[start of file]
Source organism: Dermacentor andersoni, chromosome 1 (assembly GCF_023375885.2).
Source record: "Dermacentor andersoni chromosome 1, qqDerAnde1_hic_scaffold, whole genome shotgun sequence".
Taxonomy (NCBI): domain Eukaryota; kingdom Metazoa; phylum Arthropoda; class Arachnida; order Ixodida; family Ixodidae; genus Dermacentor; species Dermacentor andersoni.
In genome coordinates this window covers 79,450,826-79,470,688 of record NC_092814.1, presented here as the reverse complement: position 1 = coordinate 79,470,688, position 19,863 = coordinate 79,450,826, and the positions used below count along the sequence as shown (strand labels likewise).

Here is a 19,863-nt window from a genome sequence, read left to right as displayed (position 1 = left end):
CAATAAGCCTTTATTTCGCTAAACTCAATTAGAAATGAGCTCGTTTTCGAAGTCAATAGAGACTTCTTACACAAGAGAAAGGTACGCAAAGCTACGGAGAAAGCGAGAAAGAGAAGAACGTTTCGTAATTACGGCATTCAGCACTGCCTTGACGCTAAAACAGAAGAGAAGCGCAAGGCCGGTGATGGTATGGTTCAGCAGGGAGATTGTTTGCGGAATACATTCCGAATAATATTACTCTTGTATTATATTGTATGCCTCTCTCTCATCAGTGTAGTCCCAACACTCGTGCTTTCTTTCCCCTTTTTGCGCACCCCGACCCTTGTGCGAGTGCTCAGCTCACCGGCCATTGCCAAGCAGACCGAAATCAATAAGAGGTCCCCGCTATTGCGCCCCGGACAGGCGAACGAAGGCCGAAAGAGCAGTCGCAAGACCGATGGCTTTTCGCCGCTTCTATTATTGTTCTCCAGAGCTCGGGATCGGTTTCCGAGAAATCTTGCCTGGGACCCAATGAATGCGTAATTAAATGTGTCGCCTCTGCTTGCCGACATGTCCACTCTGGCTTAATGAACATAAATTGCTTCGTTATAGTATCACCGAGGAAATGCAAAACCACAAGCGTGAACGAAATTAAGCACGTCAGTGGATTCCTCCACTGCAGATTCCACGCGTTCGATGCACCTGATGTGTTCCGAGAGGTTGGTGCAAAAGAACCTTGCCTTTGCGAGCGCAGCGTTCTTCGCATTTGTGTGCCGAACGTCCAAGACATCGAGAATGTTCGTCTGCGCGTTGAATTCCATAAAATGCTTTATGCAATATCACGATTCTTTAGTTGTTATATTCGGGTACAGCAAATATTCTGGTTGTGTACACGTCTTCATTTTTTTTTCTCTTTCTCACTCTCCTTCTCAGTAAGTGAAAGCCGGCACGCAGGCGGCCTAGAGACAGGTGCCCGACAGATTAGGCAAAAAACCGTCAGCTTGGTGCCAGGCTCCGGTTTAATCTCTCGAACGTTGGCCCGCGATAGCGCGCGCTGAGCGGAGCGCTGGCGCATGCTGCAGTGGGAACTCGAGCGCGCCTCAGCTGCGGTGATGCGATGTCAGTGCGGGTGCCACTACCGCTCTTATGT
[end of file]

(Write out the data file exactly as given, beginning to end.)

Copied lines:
Source organism: Dermacentor andersoni, chromosome 1 (assembly GCF_023375885.2).
Source record: "Dermacentor andersoni chromosome 1, qqDerAnde1_hic_scaffold, whole genome shotgun sequence".
Taxonomy (NCBI): domain Eukaryota; kingdom Metazoa; phylum Arthropoda; class Arachnida; order Ixodida; family Ixodidae; genus Dermacentor; species Dermacentor andersoni.
In genome coordinates this window covers 79,450,826-79,470,688 of record NC_092814.1, presented here as the reverse complement: position 1 = coordinate 79,470,688, position 19,863 = coordinate 79,450,826, and the positions used below count along the sequence as shown (strand labels likewise).

Here is a 19,863-nt window from a genome sequence, read left to right as displayed (position 1 = left end):
CAATAAGCCTTTATTTCGCTAAACTCAATTAGAAATGAGCTCGTTTTCGAAGTCAATAGAGACTTCTTACACAAGAGAAAGGTACGCAAAGCTACGGAGAAAGCGAGAAAGAGAAGAACGTTTCGTAATTACGGCATTCAGCACTGCCTTGACGCTAAAACAGAAGAGAAGCGCAAGGCCGGTGATGGTATGGTTCAGCAGGGAGATTGTTTGCGGAATACATTCCGAATAATATTACTCTTGTATTATATTGTATGCCTCTCTCTCATCAGTGTAGTCCCAACACTCGTGCTTTCTTTCCCCTTTTTGCGCACCCCGACCCTTGTGCGAGTGCTCAGCTCACCGGCCATTGCCAAGCAGACCGAAATCAATAAGAGGTCCCCGCTATTGCGCCCCGGACAGGCGAACGAAGGCCGAAAGAGCAGTCGCAAGACCGATGGCTTTTCGCCGCTTCTATTATTGTTCTCCAGAGCTCGGGATCGGTTTCCGAGAAATCTTGCCTGGGACCCAATGAATGCGTAATTAAATGTGTCGCCTCTGCTTGCCGACATGTCCACTCTGGCTTAATGAACATAAATTGCTTCGTTATAGTATCACCGAGGAAATGCAAAACCACAAGCGTGAACGAAATTAAGCACGTCAGTGGATTCCTCCACTGCAGATTCCACGCGTTCGATGCACCTGATGTGTTCCGAGAGGTTGGTGCAAAAGAACCTTGCCTTTGCGAGCGCAGCGTTCTTCGCATTTGTGTGCCGAACGTCCAAGACATCGAGAATGTTCGTCTGCGCGTTGAATTCCATAAAATGCTTTATGCAATATCACGATTCTTTAGTTGTTATATTCGGGTACAGCAAATATTCTGGTTGTGTACACGTCTTCATTTTTTTTTCTCTTTCTCACTCTCCTTCTCAGTAAGTGAAAGCCGGCACGCAGGCGGCCTAGAGACAGGTGCCCGACAGATTAGGCAAAAAACCGTCAGCTTGGTGCCAGGCTCCGGTTTAATCTCTCGAACGTTGGCCCGCGATAGCGCGCGCTGAGCGGAGCGCTGGCGCATGCTGCAGTGGGAACTCGAGCGCGCCTCAGCTGCGGTGATGCGATGTCAGTGCGGGTGCCACTACCGCTCTTATGT